Why "The golden money is the best one" doesn't work, I think, for this sentence:
"Golden" tells us that this "money" is physical, likely coins. However, the word "money" is uncountable in English, so linking it to a specific number doesn't sound right.
"Money" is most commonly used in English as a mass noun. We might have a "little money" or a "lot of money," but we never have "one money" or "twenty-seven monies."
I can't think of an instance right now where putting a number in front of "money" or "monies" sounds right to me. So it won't work as a subject complement following a linking verb either.
You might say: "The golden money is the best kind." But Duolingo probably would count that as incorrect because you added the word "kind."
Do you think they had cards at the time, or bank accounts?
You don't know "gold money", because you never used one. There were silver money (= all the coins made of silver), copper money, gold money. It's a category of coins.
The value (especially the modern economic meaning) is only derived from the "coins" meaning. By the way, the money is more and more immaterial nowadays, probably our great grandchildren won't even imagine that currency could be something that is material.
A current medium of exchange in the form of coins and banknotes; coins and banknotes collectively.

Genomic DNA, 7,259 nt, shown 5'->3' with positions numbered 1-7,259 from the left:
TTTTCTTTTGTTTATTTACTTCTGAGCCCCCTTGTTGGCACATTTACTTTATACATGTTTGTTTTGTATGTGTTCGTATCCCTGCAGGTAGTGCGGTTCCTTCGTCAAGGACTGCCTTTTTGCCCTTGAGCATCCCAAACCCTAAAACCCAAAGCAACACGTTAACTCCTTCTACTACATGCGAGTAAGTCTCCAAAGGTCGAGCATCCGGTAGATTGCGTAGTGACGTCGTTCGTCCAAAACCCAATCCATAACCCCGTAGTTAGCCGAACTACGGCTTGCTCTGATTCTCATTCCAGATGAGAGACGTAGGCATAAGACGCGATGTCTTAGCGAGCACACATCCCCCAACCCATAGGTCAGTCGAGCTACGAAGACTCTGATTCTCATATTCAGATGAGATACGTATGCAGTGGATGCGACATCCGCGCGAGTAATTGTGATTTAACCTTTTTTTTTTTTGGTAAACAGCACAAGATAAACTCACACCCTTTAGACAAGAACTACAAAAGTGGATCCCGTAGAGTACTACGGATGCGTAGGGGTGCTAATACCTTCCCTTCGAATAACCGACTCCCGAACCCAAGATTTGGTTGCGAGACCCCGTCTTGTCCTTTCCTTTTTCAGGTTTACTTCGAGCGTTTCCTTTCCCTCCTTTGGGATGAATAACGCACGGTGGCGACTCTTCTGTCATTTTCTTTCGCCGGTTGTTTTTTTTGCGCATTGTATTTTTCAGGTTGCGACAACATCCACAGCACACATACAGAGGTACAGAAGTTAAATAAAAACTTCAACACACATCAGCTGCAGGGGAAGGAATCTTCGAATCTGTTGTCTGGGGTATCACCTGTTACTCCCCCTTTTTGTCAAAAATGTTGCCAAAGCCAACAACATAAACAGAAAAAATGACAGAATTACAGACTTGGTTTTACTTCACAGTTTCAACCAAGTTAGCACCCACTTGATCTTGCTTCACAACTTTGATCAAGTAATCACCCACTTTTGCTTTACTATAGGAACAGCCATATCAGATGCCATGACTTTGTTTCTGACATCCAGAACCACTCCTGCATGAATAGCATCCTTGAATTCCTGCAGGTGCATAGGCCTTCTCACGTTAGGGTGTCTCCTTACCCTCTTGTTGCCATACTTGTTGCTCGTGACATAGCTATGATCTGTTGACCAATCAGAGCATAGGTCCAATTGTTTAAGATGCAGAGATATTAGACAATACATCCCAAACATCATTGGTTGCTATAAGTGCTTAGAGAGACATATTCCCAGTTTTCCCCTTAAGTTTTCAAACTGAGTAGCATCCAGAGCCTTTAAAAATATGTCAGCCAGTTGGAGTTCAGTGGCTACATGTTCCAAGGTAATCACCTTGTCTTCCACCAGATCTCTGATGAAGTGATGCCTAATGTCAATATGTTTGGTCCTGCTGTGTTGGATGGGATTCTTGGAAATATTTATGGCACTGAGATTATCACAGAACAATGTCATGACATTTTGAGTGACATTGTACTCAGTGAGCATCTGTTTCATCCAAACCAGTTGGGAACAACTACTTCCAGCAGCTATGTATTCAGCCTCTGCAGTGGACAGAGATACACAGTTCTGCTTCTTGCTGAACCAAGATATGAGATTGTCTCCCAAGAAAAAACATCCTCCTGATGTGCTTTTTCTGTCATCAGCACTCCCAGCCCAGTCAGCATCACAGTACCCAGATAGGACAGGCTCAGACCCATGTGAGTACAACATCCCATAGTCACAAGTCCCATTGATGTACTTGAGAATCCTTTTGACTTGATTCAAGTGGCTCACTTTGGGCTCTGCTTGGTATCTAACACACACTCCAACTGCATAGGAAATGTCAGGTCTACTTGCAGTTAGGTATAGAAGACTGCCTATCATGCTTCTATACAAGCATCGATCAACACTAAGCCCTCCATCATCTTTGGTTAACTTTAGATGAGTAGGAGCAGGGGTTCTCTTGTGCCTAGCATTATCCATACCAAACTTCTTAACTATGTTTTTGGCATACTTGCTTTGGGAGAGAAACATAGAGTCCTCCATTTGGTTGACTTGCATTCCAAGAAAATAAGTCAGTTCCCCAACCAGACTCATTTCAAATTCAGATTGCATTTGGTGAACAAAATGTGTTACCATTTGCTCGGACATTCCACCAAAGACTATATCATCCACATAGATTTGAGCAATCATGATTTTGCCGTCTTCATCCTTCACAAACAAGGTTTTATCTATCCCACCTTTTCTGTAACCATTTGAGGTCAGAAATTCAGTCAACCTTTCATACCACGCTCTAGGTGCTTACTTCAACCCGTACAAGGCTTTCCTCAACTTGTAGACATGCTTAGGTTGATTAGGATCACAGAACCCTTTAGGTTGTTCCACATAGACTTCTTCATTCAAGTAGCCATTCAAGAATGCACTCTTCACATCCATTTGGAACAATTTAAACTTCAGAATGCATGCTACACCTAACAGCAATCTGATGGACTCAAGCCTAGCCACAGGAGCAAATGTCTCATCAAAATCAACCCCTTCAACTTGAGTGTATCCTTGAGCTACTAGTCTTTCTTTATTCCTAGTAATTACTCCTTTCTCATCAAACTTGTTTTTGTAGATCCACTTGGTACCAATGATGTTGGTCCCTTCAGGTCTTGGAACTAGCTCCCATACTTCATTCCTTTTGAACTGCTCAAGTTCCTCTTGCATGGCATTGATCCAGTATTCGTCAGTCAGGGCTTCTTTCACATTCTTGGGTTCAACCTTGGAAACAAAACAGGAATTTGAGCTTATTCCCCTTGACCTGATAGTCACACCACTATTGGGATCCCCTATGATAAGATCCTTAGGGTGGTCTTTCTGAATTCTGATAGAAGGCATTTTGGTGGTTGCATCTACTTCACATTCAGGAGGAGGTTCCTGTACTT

"I counted the money before putting it in my wallet"
Formal: sums of money.
"a statement of all moneys paid into and out of the account"
the assets, property, and resources owned by someone or something; wealth.
"the college is very short of money"
We have thought fit to order that certain pieces of gold money should be coined, which should be called “ sovereigns or twenty shilling pieces"
From: "The London Gazette, 1590".
I make no doubt, that you will understand the distinction between Paper-Money and Gold-Money
From Cobbett's Political Register, 1810.
On the 9th July of the same year, this king issued three new sorts of gold money.
From another 1808 book, etc...
For the etymology and the meaning of the word, Money comes from the French Monnaie, meaning currency, and coins.
from Latin moneta "place for coining money, mint; coined money, money, coinage," from Moneta, a title or surname of the Roman goddess Juno, near whose temple on the Capitoline Hill money was coined.
Well, I don't know if it's "semantically weird"--not exactly sure what that means actually--"gold money" just sounds weird to me in my English. Functionally, "gold money" (pecunia aurea) in my English means "gold coins". But there's another word for "coin" in Latin, nummus, so you can't use "coin" in English here because they don't use nummus here in Latin. Hmm ... Sometimes knee-jerk literal translations aren't a good idea. Now in my English "gold standard" would mean something. (I live in a very conservative area.) And maybe that would actually work here too. If, pecunia aurea est optima means, "gold money is best", and if by "gold standard," we mean that our currency (money) is based on gold, which would include the minting of gold coins and the actual ability to get actual gold (coins/bullion) in exchange for the paper currency/money that we have, well then, "The gold standard is best" should actually be a good translation. Hmm ... But I'm guessing not. What's the Latin for "gold standard"?